As I wrote a few days ago, I am getting back to HeroQuest after I found a second-hand complete set online, and I managed to pay a reasonable price for it (not cheap, just reasonable considering it was missing nothing, and everything was in very good shape).
When I received it by mail, I opened the outside anonymous box, and it was exciting to slide out that old, black box with its powerful cover image. It smelled of mould and dust, but it was in good conditions, with just a split corner. I called my 15 years old daughter to the living room, and told her to open the box.
I just wanted her to experience the thrill I felt myself, 30 something years ago.
Perhaps it's not the same for a teenager girl (although she's quite into fantasy and anime and all the rest...) as for a 12 years old boy in the early '90s, but still...
She was excited about the miniatures, the board, the furniture, everything. She looked at monsters and compared them. She admired the hell out of the whole thing - she might have even said something with a certain degree of admiration for the game concept, and for the amount of material, for such an "old board game".
And she said perhaps she should be getting the Stranger Things D&D box for chistmas :-)
Then the box had been sitting there, in a corner of the living room, for a couple of weeks. In the meanwhile I hunted for some additional miniatures (original fimirs and goblins, for a start).
I want to start painting the original miniatures, but I want also some spare parts in case I make a mess.
I wasn't a good painter 30 years ago, and even though now I have a bit more patience, and better colors and tools, I expect the first few tries to be mediocre. Still, using a mix of contrast paints and regular paints, and testing on modern miniatures, have let me decently confident.
I would like to have a full painted set for the christmas vacation period, but I doubt I'll succeed... Well, we'll see.
Anyway, after a few weeks, we arranged the first game.
It was me (age 42) running the game for my daughter (age 15), my partner (age 40+ and little love for fantasy), my young sister (age 25) and her husband (age 29). My sister and her husband are both very much into fantasy and games (but too young to have seen HeroQuest back in the days), and so is my daughter, so my partner played along.
My daughter jumped on the wizard and I encouraged her not to hold back on spells - I told her the quest had less than 10 rooms to go through.
I tought it was important to say this: I remember many games when I was little with the wizard playing no part in the adventure and just finishing the game with almost all the spells still available. To play a part, the wizard must use the spells - and I prefer for her to end up short a few times than to just sit passively there.
This I think is an important part which the original game missed: I am thinking about a little house-rule to force the GM to give an approximate "size" of the dungeon to the players. In fact, getting some info or a partial map could be sometimes part of the adventure setup, or of the previous adventure.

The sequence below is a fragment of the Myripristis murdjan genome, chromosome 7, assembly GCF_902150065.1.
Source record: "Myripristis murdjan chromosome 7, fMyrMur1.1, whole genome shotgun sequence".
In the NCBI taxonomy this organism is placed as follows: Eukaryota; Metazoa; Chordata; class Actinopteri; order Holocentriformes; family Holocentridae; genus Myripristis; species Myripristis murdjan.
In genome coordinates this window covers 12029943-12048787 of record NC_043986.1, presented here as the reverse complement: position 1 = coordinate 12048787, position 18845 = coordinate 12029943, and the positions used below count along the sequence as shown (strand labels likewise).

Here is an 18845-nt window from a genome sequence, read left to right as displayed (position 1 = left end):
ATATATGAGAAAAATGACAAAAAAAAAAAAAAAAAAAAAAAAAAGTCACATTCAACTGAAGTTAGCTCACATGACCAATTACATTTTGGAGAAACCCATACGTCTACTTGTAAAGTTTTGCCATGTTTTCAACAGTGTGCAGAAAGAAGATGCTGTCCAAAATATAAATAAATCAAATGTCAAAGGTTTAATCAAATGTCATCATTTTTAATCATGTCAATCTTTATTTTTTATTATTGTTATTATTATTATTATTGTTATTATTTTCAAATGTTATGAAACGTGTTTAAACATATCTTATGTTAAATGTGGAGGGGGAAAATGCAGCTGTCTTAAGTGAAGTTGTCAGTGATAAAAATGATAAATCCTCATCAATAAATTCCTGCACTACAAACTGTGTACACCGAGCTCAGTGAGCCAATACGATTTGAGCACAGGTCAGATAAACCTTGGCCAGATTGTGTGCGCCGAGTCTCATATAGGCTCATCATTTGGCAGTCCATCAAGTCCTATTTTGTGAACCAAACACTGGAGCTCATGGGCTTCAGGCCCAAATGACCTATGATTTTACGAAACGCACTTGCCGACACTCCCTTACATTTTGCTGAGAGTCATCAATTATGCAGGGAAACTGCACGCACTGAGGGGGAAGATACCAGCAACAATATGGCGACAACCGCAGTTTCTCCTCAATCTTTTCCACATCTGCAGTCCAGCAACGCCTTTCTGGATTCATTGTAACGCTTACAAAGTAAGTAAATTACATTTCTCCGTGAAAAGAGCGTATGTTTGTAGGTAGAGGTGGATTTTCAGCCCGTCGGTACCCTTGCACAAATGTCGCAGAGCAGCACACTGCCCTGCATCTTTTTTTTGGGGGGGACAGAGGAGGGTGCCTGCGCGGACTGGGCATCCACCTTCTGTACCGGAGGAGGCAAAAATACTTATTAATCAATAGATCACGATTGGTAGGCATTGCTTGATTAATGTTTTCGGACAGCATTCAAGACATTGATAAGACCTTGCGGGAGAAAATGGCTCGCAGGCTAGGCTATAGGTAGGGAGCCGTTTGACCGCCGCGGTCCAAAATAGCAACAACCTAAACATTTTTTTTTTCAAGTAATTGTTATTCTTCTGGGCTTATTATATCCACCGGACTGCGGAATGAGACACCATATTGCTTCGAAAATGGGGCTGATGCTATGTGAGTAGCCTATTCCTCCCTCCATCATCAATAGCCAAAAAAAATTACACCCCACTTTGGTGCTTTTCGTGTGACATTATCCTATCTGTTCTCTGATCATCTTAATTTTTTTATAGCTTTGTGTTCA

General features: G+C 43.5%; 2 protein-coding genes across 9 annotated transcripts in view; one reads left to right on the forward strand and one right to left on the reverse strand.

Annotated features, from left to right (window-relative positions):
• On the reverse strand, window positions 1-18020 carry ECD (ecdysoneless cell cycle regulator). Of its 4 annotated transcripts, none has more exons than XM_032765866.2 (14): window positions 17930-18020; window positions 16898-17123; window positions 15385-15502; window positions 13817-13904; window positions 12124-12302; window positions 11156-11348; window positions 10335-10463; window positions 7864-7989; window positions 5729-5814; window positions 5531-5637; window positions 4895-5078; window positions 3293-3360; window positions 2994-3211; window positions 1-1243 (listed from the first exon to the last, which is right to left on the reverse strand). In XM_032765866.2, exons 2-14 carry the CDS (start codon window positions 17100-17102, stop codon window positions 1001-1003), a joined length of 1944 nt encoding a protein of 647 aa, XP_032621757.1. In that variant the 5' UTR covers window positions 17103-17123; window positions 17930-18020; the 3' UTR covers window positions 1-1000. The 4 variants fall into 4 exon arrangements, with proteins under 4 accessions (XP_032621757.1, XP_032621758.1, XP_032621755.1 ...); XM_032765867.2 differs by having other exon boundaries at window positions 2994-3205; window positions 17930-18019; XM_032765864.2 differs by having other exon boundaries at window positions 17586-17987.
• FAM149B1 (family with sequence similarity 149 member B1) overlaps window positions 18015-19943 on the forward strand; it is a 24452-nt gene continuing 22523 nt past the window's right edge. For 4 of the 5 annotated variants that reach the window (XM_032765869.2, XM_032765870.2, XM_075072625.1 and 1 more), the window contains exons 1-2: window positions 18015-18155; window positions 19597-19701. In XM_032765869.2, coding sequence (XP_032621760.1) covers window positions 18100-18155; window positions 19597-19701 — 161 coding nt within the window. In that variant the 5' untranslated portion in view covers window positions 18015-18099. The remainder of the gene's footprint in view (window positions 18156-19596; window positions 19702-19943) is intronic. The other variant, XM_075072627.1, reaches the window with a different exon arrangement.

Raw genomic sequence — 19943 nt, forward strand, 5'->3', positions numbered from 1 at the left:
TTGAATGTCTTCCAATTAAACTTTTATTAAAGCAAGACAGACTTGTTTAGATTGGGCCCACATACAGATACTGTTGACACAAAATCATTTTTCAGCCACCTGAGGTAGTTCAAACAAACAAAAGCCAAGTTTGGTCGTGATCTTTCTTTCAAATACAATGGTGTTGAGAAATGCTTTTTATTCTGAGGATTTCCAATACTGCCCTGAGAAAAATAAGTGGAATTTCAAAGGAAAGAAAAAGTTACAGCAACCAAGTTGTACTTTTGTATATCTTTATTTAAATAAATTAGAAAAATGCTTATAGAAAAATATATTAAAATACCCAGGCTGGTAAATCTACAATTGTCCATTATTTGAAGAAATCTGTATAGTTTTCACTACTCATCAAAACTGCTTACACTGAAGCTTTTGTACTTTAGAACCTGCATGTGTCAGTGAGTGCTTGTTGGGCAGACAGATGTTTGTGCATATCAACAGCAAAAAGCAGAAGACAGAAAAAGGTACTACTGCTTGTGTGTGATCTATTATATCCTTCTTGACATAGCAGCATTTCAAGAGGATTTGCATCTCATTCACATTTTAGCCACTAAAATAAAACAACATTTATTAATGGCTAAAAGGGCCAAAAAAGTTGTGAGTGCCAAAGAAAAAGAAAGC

My sister was quick to snatch the elf, while her husband took the barbarian (he has more or less the same physique), and my partner ended up with the dwarf (and couldn't care less, of course!).
After a very brief introduction about the movement and action rules (they would have been bored by a long explanation, I just gave them the basics and made sure to correct mistakes or oversights in the first few turns), we started The Rescue of Sir Ragnar.
It's easier but especially, more focused than The Trial, and I am sure many modern players just do the same as I did.
The Trial seems to be a bit too hard for beginners, and everyone liked the idea of having to save Sir Ragnar (except my partner who was wandering why they should waste time on someone who was uncapable enough to be captured. The 240 gold coins persuaded her).
They messed up things a little and of course ended up splitting the party (at least with some balance: the wizard with the barbarian, and elf and dwarf together on the other side of the board).
They got into trouble in small corridors - the wizard ended up often in the front line and was exposed to my monsters. This also meant that the barbarian could not get an attack in the first turn afterwards, having to wait for the wizard to move out of the way.
On the other hand, this gave my daughter plenty of opportunities to use spells, and play an important role. With the barbarian, they found some treasure and even detected the needle chest trap before it was triggered.
The barbarian was a little bit unlucky with the dice and this also made the monsters - even the little goblins - feel like dangerous foes. They were surprised when the first few of them went down easily with just one hit, but in the end all except the dwarf had 2 or 3 body points left at the end of the quest, and didn't even explore all the map.